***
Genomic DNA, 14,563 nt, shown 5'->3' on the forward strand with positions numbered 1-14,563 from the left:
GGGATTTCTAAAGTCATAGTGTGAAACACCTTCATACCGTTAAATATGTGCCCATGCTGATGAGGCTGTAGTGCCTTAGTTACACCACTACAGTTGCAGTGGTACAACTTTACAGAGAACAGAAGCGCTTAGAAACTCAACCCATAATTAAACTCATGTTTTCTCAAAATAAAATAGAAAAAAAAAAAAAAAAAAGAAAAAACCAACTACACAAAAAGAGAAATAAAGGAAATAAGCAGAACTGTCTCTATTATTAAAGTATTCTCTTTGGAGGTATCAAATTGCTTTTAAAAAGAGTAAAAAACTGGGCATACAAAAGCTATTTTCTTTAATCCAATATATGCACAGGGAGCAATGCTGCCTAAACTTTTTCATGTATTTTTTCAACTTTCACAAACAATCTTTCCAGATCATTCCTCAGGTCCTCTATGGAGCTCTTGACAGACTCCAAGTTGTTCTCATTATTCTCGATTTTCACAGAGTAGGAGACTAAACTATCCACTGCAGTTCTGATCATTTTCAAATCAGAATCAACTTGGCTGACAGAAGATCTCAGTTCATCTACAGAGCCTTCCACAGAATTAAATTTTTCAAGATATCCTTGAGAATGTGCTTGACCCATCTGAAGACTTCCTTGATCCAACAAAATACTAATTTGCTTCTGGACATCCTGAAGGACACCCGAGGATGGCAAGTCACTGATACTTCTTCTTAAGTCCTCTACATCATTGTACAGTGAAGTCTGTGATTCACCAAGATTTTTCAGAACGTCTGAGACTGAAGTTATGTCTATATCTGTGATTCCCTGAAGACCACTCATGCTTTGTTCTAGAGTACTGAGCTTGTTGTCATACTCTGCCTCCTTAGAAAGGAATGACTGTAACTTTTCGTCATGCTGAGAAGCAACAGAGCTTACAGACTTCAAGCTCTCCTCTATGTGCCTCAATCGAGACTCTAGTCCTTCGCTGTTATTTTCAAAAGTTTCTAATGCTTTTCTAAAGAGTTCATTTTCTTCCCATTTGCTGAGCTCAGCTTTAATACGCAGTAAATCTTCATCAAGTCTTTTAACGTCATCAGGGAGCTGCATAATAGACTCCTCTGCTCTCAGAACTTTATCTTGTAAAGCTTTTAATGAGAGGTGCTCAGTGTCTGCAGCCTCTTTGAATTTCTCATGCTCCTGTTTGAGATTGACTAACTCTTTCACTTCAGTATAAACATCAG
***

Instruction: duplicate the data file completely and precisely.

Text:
Genomic DNA, 14,563 nt, shown 5'->3' on the forward strand with positions numbered 1-14,563 from the left:
GGGATTTCTAAAGTCATAGTGTGAAACACCTTCATACCGTTAAATATGTGCCCATGCTGATGAGGCTGTAGTGCCTTAGTTACACCACTACAGTTGCAGTGGTACAACTTTACAGAGAACAGAAGCGCTTAGAAACTCAACCCATAATTAAACTCATGTTTTCTCAAAATAAAATAGAAAAAAAAAAAAAAAAAAGAAAAAACCAACTACACAAAAAGAGAAATAAAGGAAATAAGCAGAACTGTCTCTATTATTAAAGTATTCTCTTTGGAGGTATCAAATTGCTTTTAAAAAGAGTAAAAAACTGGGCATACAAAAGCTATTTTCTTTAATCCAATATATGCACAGGGAGCAATGCTGCCTAAACTTTTTCATGTATTTTTTCAACTTTCACAAACAATCTTTCCAGATCATTCCTCAGGTCCTCTATGGAGCTCTTGACAGACTCCAAGTTGTTCTCATTATTCTCGATTTTCACAGAGTAGGAGACTAAACTATCCACTGCAGTTCTGATCATTTTCAAATCAGAATCAACTTGGCTGACAGAAGATCTCAGTTCATCTACAGAGCCTTCCACAGAATTAAATTTTTCAAGATATCCTTGAGAATGTGCTTGACCCATCTGAAGACTTCCTTGATCCAACAAAATACTAATTTGCTTCTGGACATCCTGAAGGACACCCGAGGATGGCAAGTCACTGATACTTCTTCTTAAGTCCTCTACATCATTGTACAGTGAAGTCTGTGATTCACCAAGATTTTTCAGAACGTCTGAGACTGAAGTTATGTCTATATCTGTGATTCCCTGAAGACCACTCATGCTTTGTTCTAGAGTACTGAGCTTGTTGTCATACTCTGCCTCCTTAGAAAGGAATGACTGTAACTTTTCGTCATGCTGAGAAGCAACAGAGCTTACAGACTTCAAGCTCTCCTCTATGTGCCTCAATCGAGACTCTAGTCCTTCGCTGTTATTTTCAAAAGTTTCTAATGCTTTTCTAAAGAGTTCATTTTCTTCCCATTTGCTGAGCTCAGCTTTAATACGCAGTAAATCTTCATCAAGTCTTTTAACGTCATCAGGGAGCTGCATAATAGACTCCTCTGCTCTCAGAACTTTATCTTGTAAAGCTTTTAATGAGAGGTGCTCAGTGTCTGCAGCCTCTTTGAATTTCTCATGCTCCTGTTTGAGATTGACTAACTCTTTCACTTCAGTATAAACATCAG